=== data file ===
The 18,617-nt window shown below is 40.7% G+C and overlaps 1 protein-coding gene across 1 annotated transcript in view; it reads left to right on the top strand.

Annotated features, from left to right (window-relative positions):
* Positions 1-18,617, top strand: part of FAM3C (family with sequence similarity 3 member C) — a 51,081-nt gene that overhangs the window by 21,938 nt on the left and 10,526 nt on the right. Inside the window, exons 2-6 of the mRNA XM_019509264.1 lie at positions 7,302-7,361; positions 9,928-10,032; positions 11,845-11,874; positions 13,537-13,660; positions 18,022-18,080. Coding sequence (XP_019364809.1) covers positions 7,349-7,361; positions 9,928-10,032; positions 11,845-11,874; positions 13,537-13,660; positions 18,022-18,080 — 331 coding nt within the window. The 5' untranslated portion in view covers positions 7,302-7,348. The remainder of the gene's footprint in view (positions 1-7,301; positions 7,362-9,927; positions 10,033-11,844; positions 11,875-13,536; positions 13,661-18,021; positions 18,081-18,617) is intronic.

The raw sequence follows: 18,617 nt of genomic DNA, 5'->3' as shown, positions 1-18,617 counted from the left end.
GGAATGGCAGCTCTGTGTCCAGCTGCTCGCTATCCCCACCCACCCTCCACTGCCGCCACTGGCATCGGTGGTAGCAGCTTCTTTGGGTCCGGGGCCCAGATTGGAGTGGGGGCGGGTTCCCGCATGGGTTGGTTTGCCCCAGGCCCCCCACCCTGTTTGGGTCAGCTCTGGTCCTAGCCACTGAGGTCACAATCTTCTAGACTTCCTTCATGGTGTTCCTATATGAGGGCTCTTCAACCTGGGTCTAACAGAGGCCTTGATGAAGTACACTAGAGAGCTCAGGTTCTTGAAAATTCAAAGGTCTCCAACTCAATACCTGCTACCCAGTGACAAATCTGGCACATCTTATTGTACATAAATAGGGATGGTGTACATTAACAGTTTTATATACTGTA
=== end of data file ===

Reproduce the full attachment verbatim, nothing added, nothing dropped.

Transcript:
The 18,617-nt window shown below is 40.7% G+C and overlaps 1 protein-coding gene across 1 annotated transcript in view; it reads left to right on the top strand.

Annotated features, from left to right (window-relative positions):
* Positions 1-18,617, top strand: part of FAM3C (family with sequence similarity 3 member C) — a 51,081-nt gene that overhangs the window by 21,938 nt on the left and 10,526 nt on the right. Inside the window, exons 2-6 of the mRNA XM_019509264.1 lie at positions 7,302-7,361; positions 9,928-10,032; positions 11,845-11,874; positions 13,537-13,660; positions 18,022-18,080. Coding sequence (XP_019364809.1) covers positions 7,349-7,361; positions 9,928-10,032; positions 11,845-11,874; positions 13,537-13,660; positions 18,022-18,080 — 331 coding nt within the window. The 5' untranslated portion in view covers positions 7,302-7,348. The remainder of the gene's footprint in view (positions 1-7,301; positions 7,362-9,927; positions 10,033-11,844; positions 11,875-13,536; positions 13,661-18,021; positions 18,081-18,617) is intronic.

The raw sequence follows: 18,617 nt of genomic DNA, 5'->3' as shown, positions 1-18,617 counted from the left end.
GGAATGGCAGCTCTGTGTCCAGCTGCTCGCTATCCCCACCCACCCTCCACTGCCGCCACTGGCATCGGTGGTAGCAGCTTCTTTGGGTCCGGGGCCCAGATTGGAGTGGGGGCGGGTTCCCGCATGGGTTGGTTTGCCCCAGGCCCCCCACCCTGTTTGGGTCAGCTCTGGTCCTAGCCACTGAGGTCACAATCTTCTAGACTTCCTTCATGGTGTTCCTATATGAGGGCTCTTCAACCTGGGTCTAACAGAGGCCTTGATGAAGTACACTAGAGAGCTCAGGTTCTTGAAAATTCAAAGGTCTCCAACTCAATACCTGCTACCCAGTGACAAATCTGGCACATCTTATTGTACATAAATAGGGATGGTGTACATTAACAGTTTTATATACTGTA